In substance, thanks to a renewed and reliable historical outlook, the historical and intellectual problem of whether we should hold that in our civilization the phase of Alexandrian philology was or was not a decisive intellectual turning point (based on a question of method and ideas established once and for all) and whether or not it constituted the birth of a way of studying literary texts that lies at the origin of the discipline that we today call (classical) philology, finds an incontrovertibly positive reply. On this dimension a debate has developed and has become especially lively in recent times. Some scholars have wanted to deny to the Alexandrian philologists any kind of activity involving collating copies and selecting variants, and have maintained that their readings were only conjectures, thus substantially downgrading their historical and cultural significance in the discipline of philology. This is the central aspect in the evaluation of Alexandrian scholarship from the point of view of cultural history. It would perhaps be all too easy to begin by pointing out that conjecture is one of the fundamental instruments of the practice of philology, which would highlight an insoluble contradiction in that point of view, and be sufficient to discredit it. But, anyway, there are some clear and indisputable testimonia to the fact that collation was done from copies and choices were made among variant readings. To the objection that this was an occasional phenomenon and not an established practice, we may respond that this is a problem of principles and methods, not of the quantity of data (the number of copies collated and the number of variants discussed), or of the quality of the results (whether correct or mistaken from our point of view). We should not be trying to establish a minimum number of copies to be compared to each other or of variants to be considered, nor to determine how many ‘correct’ readings or ‘good’ interpretations would be necessary in order to speak of philology. Rather, in a historical approach, all that is necessary for there to be a crucial step forward – a “turning point,” we said – in terms of an intellectual advance, is the very fact that the problem is addressed and understood, even if in a partial, desultory, or incoherent manner: a literary text had had a multifaceted history of transmission, during which it could have been distorted; it was possible to restore the correct text (that is, which was an authentic line of verse and which a spurious one, and what was the original wording) by conjecture or by choosing the best reading among those offered by a discordant tradition. Without any doubt the work of the Alexandrian philologists encompassed both variants drawn from the comparison of copies and also conjectures ope ingenii, that is, exactly the instrumentarium of modern philology, despite all the defects that may be found.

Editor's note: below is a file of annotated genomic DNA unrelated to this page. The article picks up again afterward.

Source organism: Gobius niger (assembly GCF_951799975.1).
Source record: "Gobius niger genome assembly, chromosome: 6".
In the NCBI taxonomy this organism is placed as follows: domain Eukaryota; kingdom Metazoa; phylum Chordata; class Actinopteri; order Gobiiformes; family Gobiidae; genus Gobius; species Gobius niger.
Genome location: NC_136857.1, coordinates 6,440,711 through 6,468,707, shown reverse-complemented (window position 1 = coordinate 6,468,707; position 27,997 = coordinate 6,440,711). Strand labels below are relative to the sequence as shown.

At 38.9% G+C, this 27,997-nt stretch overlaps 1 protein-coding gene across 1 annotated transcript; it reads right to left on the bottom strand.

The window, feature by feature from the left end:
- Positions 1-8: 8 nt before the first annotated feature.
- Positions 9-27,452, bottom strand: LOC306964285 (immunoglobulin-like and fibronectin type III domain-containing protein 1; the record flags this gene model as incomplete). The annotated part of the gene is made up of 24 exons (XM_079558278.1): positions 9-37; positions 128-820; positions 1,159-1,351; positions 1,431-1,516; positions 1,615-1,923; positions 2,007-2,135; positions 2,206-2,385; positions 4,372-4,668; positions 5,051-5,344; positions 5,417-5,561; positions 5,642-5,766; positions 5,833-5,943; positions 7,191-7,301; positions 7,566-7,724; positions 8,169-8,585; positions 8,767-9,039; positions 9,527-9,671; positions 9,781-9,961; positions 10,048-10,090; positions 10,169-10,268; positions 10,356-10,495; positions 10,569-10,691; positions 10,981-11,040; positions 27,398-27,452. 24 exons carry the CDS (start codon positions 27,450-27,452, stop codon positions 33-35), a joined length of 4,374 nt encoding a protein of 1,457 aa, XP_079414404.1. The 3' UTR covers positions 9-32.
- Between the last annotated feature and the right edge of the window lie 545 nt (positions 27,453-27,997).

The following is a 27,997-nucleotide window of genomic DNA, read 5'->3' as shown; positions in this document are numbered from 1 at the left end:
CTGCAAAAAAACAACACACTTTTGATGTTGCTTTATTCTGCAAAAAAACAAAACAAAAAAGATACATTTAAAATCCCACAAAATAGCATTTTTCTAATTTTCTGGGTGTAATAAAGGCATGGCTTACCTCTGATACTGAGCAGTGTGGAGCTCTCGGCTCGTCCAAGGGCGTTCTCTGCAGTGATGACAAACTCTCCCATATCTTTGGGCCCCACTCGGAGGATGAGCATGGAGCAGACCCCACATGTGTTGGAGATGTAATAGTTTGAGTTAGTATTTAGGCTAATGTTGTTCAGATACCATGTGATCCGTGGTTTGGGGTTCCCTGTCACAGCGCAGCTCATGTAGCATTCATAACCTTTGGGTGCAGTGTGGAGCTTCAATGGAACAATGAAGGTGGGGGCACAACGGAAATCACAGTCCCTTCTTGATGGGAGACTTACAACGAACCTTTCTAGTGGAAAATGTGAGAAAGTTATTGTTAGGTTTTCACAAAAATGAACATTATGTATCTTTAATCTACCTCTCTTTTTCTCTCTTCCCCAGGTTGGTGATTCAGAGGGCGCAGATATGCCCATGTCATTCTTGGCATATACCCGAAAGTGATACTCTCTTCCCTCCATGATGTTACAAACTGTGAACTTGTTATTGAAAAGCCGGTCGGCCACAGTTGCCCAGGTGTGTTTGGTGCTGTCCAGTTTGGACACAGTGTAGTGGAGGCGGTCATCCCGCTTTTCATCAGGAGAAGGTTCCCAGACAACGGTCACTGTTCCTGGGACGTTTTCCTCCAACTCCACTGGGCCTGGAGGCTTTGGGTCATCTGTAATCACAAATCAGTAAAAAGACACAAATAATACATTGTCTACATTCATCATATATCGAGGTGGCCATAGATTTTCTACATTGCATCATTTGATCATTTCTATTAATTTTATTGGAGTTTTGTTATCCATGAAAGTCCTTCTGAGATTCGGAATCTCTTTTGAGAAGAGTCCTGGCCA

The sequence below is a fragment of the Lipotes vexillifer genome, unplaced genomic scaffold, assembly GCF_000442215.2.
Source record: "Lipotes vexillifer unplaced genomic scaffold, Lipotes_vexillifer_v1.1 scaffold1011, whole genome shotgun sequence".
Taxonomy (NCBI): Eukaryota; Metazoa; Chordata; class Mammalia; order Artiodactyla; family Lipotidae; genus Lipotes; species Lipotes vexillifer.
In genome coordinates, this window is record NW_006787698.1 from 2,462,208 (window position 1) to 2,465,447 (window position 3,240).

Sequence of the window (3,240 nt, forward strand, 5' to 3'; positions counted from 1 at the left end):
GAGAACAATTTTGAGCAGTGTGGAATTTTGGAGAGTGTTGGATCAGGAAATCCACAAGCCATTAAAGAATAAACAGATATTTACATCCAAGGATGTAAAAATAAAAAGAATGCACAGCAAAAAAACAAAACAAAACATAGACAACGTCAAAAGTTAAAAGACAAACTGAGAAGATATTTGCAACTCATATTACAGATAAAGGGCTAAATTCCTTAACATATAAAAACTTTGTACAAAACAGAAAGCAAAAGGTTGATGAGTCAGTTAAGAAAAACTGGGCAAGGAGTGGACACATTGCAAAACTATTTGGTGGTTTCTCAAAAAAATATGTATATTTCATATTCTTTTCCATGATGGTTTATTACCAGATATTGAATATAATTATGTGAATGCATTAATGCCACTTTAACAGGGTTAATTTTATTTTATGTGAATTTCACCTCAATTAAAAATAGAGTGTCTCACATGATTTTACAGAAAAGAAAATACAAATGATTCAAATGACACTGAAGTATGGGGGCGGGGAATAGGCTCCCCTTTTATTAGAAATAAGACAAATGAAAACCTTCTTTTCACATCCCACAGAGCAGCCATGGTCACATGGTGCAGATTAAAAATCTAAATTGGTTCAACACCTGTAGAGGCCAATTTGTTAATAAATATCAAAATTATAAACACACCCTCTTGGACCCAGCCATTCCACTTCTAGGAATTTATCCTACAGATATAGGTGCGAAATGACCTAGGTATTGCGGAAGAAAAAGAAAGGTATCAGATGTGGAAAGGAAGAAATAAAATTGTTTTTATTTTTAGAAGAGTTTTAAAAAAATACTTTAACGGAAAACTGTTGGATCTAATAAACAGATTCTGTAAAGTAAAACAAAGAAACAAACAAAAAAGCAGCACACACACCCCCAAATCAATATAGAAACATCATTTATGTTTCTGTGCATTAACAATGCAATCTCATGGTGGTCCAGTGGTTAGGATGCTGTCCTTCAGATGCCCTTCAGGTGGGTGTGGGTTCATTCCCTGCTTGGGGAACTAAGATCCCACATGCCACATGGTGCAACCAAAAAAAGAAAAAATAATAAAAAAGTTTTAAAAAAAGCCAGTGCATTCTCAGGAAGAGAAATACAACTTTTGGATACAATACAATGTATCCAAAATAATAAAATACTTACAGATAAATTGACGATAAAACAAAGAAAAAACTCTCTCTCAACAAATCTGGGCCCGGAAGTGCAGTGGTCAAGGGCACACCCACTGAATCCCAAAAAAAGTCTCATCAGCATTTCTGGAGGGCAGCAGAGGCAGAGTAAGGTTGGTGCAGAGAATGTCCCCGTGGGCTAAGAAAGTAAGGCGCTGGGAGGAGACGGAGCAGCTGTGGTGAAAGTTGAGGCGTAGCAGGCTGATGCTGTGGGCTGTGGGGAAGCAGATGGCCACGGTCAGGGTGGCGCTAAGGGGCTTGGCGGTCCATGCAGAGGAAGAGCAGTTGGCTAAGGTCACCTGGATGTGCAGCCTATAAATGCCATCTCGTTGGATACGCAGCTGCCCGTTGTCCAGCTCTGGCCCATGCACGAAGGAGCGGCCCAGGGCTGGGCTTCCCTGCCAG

A further consideration has decisive force: it concerns the invention of the critical sign termed obelos by Zenodotus. He performed two different operations, which mark an important intellectual point: on the one hand the material deletion of lines regarded as certainly not authentic, and on the other hand the indication that a line could be suspected of being spurious, but without sufficient certainty to eliminate it physically and permanently from the text: such a line therefore remained in the text, with a mark of doubt that drew attention to the textual problem and left to the readers the possibility of forming their own opinion. It was the codification of philological doubt, which we indicate in our critical editions with the marks of expunction that signal the words that are regarded as uncertain and debatable, but which remain in the text, available to its reader. The idea of recognizing damage, and that a way and instruments need to be found to repair it, reveals that the organic unity between interpretation and textual criticism had been achieved. This point of view, far from being an anachronism, is the historical assessment that a crucial step was made in the period between Zenodotus and Aristarchus. Just as Pfeiffer argued, this is precisely a discrimination between the transient and the perennial.6 The wider chronological perspective encompassed by this volume has reinforced the ideas summarized above, and it has confirmed in a definitive way the significance and historical and cultural value of a History of Ancient Greek Scholarship with a vision from the Beginnings to the End of the Byzantine Age